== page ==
Rich R.

  7. Rich,

    You still don't get that name-calling is ineffective, do you? Alright, let's take a few of your points. Van Jones was admittedly a mistake, which is why he was forced to resign five months after he was hired. Should the Obama team have vetted him more fully? Of course, but show me an administration that hasn't suffered similar embarrassments with some of their picks -- you won't find one. Although not an excuse, Jones's past was not studied as intensively as other advisers because of his relatively low rank. His position did not require Senate confirmation, so he avoided the kind of vetting that Cabinet officials are subjected to. Nor was he vetted as carefully as more senior assistants to the President, because Jones did not report to the President, but to the Council of Environmental Quality. Obviously, Obama does not condone or agree with Jones' past controversial statements, which is why, once his controversies came to light, Jones was out. One moron does not make it a "White House administration filled with self avowed Marxists and communists."

    Your many quotes from Obama left me wondering exactly how you would define someone as Far Left. That Obama is pro-choice and believes that the government does not have the right to control a woman's body or interfere in her most private, intimate decisions, makes his views consistent with approximately 54% of Americans that agree (see Washington Post poll, January 5-11, 2010). Does this mean that 54% of Americans are Far Left? Only 18% of Americans believe that abortion should always be illegal (including cases of rape and incest), as apparently do you.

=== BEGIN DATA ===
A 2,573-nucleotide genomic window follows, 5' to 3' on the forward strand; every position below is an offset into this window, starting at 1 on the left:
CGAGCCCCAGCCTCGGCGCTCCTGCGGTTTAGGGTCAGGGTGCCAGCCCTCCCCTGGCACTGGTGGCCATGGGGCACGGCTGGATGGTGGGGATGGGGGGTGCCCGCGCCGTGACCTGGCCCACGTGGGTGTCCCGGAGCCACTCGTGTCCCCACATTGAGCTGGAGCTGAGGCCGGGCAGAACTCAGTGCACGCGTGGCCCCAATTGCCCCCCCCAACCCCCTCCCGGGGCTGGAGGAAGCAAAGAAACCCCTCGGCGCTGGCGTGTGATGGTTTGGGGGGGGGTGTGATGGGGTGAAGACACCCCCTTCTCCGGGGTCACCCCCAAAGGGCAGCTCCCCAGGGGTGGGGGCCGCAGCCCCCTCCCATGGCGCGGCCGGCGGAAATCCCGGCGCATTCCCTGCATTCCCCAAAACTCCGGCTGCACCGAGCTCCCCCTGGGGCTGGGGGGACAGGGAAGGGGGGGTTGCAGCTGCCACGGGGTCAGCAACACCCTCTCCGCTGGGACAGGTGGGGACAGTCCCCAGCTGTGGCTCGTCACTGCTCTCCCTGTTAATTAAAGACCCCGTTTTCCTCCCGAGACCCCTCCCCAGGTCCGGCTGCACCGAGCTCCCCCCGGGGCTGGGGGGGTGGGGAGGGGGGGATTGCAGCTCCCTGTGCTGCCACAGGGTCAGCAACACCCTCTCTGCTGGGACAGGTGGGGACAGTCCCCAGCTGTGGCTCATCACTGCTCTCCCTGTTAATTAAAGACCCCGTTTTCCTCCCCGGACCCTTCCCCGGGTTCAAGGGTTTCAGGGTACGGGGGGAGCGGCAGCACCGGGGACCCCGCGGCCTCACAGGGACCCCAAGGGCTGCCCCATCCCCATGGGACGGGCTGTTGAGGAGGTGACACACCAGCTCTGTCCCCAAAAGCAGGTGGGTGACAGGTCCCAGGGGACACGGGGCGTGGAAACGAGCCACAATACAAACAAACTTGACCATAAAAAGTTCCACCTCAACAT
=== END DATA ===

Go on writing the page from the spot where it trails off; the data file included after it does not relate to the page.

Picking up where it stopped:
Here is what Jeffrey Hart, a former Reagan and Nixon speechwriter who wrote for the National Review for four decades, said on the subject:

    "Ever since Roe vs. Wade, abortion has been a salient controversy in our politics. But the availability of abortion is linked to the long advancement of women's equality. Again, we are dealing with social change, and this requires understanding social change, a Burkean imperative that Obama understands.

    "On my Dartmouth campus, half the undergraduates are women. They do not want to have their plans derailed by an unwanted pregnancy. In Planned Parenthood vs. Casey, the Court ruled that the availability of abortion "enables women to participate equally in the economic and social life of the country."

    "Though there is a tragic aspect to abortion, as Obama recognizes, women's equality means that women have control of their reproductive capability. Men don't worry about that. The fact is that 83 percent of elective abortions occur during the first trimester, and decline rapidly after that." (

    That Obama wants to keep government out of our private lives -- this also explains his views on gay rights -- should be a conservative idea that you should embrace. But since you are part of the radical Far Right, you apparently do not understand.

  8. Rich (cont'd):

    Now, I really do not understand what you find offensive about Obama's statement that one of this country's greatest strengths is, although "we have a very large Christian population - we do not consider ourselves a Christian nation or a Jewish nation or a Muslim nation. We consider ourselves a nation of citizens who are bound by ideals and a set of values." Maybe I am too Far Left to see it, but this sounds to me to be a very patriotic statement about the beauty of our constitutional democracy, that separates church from state and recognizes the free exercise of all religious beliefs (including non-belief). Go America!